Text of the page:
Hair Of The Dog
For once, it was looking like he might escape undetected. Or at least that’s what Andrew Stockdale was thinking as his jet touched down on a San Francisco tarmac not too long ago. Unfortunately, the flight’s captain had other ideas. He’d picked up the Aussie musician on his radar and stopped him, mid-aisle, as he tried to exit the plane. Then, in front of everyone, he presented his passenger with a promotional plastic-wings badge, the kind usually given to children, turning him five shades of crimson in the process.
Appearing: November 25 at Riviera Theatre in Chicago.
“The captain actually came out of his cabin and said, ‘I have to give you this award from Alaska Airlines. For Big Hair Of The Day!'” grumbles Stockdale, a Brisbane-bred rocker renowned for his Mod-Squad-funky ‘fro. “And then he had to work hard to squeeze me and my hair out the door.”
While Stockdale’s power trio, Wolfmother, may trade in retro riffs that recall the Hendrix/Blue Cheer ’60s, and his clothes — Converse All-Stars, black stovepipe jeans, and red velvet smoking jacket — might scream modern rock stardom, the first thing anyone notices about the 29-year-old singer is his fuzzy hairdo, roughly the circumference of a small asteroid, perhaps ex-planet Pluto. It gives a whole new meaning to the term “Australian bush.”
It hasn’t been easy, being cursed with curls, Stockdale admits. “My whole life, I did not know what to do with this hair. So up until grade eight, I wore a hat, nonstop, or I had a shaved head. Then I saw someone else with a ‘fro and thought ‘Hey, that looks all right!’ And that was it.” Maintenance requires only the finest organic products from Australia and more than an hour of brushing afterwards. “And there are always things getting stuck in there that people are picking out, like a piece of straw or something that fell off a tree. But the main thing for me now is just avoiding the dreads that naturally form in the back. I do not want dreads.”
For fans, now that kinky coif is inextricably linked to the equally dense sound of Wolfmother, which — on psychedelic tunes from its eponymous Interscope debut like “Dimension,” “Pyramid,” and “White Unicorn” — feels timewarped in from the black-light-poster era. The music, ironically, stems from Stockdale feeling uncomfortable again — this time with his earlier chosen profession of commercial photography. It all started back when he was 17, he explains. “I took a visual arts and also tried to get a few guys together to start a band. But one got a job in graphic design and another guy went off somewhere else — no one really wanted to put their time and energy into being in a band. So I went on to university to do photography, and I got totally hammered by it. I had a lot of trouble fitting into the institution.”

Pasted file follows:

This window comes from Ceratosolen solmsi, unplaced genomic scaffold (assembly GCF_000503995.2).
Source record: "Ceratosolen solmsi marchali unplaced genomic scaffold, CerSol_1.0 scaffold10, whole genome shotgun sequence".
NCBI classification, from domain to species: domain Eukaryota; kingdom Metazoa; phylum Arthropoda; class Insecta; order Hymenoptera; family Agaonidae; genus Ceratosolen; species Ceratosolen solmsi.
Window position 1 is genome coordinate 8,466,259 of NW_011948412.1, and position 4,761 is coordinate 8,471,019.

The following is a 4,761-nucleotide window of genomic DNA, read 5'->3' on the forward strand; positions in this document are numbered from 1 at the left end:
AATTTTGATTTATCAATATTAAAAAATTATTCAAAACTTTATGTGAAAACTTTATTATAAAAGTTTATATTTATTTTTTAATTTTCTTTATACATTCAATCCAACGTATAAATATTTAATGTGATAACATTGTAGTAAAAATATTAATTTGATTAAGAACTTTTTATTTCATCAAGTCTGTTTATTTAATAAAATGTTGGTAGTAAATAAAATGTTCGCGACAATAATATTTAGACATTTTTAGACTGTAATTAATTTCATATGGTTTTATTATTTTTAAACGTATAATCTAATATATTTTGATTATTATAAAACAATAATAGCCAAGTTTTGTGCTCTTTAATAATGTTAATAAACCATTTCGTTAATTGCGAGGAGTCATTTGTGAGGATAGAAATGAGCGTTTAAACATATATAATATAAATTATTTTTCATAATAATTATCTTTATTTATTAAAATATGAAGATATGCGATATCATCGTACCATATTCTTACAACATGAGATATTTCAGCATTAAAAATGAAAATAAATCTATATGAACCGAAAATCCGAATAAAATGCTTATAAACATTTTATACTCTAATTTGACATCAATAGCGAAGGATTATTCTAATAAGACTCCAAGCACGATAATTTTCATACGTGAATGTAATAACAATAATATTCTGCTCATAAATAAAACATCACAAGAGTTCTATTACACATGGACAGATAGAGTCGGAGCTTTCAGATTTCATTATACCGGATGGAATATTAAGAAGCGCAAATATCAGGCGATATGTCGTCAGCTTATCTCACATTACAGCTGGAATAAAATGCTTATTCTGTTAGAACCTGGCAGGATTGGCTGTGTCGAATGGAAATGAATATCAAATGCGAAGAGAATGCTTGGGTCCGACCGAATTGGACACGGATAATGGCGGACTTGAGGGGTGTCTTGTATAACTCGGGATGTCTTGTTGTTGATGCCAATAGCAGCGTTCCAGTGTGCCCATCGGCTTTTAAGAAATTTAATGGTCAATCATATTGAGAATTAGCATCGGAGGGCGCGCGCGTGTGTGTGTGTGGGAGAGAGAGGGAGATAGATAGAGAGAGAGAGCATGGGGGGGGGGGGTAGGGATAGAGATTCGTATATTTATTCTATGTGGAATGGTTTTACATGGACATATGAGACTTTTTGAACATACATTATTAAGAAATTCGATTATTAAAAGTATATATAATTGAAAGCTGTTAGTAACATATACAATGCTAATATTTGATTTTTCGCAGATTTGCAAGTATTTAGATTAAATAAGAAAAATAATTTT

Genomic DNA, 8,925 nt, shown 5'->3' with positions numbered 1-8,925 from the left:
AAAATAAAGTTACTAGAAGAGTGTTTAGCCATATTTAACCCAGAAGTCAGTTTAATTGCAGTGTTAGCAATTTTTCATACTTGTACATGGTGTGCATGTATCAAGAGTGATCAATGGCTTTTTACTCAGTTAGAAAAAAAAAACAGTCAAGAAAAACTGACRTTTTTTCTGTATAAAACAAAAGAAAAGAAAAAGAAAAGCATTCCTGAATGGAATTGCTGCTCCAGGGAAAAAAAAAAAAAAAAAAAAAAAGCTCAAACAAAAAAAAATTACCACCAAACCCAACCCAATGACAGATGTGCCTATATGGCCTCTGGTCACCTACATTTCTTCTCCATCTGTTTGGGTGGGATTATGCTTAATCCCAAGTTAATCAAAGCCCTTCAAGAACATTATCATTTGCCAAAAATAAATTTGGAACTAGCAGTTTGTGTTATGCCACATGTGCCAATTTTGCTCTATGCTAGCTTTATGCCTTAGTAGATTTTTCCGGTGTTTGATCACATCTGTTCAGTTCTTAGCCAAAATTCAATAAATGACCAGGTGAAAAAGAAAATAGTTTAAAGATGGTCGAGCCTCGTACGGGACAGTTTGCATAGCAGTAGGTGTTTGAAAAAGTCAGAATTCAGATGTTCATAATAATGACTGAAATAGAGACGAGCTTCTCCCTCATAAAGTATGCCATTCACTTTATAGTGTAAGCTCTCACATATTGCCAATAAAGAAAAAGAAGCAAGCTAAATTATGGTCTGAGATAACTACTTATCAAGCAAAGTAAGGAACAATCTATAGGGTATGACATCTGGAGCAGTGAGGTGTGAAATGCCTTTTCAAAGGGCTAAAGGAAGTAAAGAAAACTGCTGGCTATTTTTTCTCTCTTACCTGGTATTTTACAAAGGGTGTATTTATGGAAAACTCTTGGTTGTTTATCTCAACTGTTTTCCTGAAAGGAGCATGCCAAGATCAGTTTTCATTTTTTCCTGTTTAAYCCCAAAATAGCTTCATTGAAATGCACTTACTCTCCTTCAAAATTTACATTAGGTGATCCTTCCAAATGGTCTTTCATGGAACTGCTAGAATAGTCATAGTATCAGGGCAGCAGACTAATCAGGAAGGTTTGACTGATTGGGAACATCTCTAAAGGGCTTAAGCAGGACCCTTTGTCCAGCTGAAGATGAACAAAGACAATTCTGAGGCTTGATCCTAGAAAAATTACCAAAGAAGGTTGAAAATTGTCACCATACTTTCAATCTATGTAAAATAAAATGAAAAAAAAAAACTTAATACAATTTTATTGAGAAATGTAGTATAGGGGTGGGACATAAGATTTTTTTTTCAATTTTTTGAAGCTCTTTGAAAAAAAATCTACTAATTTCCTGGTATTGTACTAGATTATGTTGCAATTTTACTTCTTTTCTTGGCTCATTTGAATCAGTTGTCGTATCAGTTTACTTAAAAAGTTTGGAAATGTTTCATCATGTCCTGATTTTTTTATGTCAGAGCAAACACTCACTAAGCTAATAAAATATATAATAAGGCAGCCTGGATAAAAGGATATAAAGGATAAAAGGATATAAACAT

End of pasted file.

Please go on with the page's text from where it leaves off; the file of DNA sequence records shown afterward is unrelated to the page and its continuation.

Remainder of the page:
Why? Stockdale shakes his shaggy head. “They tried to encourage lateral thinking and paradigms, but when they were confronted with real lateral thinking and lateral ideas, things that challenged them, they’d oppress it and destroy it. But we had one lecturer who was cool. He put on the Bob Dylan film *Don’t Look Back, and that was the class. And for me, just watching Dylan and those gigs seemed like the most interesting thing.”
Dutifully, Stockdale — who had become well-versed in the art of Cindy Sherman, Joel Sternfeld, Thomas Struth, and Andreas Gursky — tried to apply what he had learned in the real world. Freelance work was sparse. He resigned himself to working at a Sydney art studio, but wound up becoming a glorified gofer. The only time he perked up, he recalls, was when local rock outfits tromped in for photo shoots; it reminded him to keep experimenting with music, alone in his home studio off-hours. The career capper came when a delivery van chipped his boss’ sports car, and he had to deliver the news. “She threw a coat hanger at me!” he says, still stunned. “I mean, she flipped out. So I walked out the very next day and things went pretty well for me after that.
“And because of the creative freedom of just mucking around with music on my computer, with no one telling me what to do, no art director or board of four people to pull it apart and criticize it, all of a sudden, my creative ideas and energy and enthusiasm came back.” Occasionally, to cheer himself up, guitarist Stockdale had been jamming with bassist Chris Ross and drummer Myles Heskett. At the time, he owned only one Black Sabbath disc, one from Led Zeppelin. So the Wolfmother idea, when it hit, felt quite organic. Why not frame his home-taped acoustic ditties in an electric, Sabbath-heavy backdrop? “Because one thing my experiments had taught me was, I had the melodies,” he says. “I could structure songs and create melodies, so when I did get into a loud-music context, I wanted to make sure there was melody and diversity there. I didn’t want some linear mass of noise — I wanted to harness that chaos and streamline it.”
— Tom Lanham
To get the rest of Wolfmother’s hairy tale, grab the November 2006 issue of Illinois Entertainer, available throughout Chicagoland.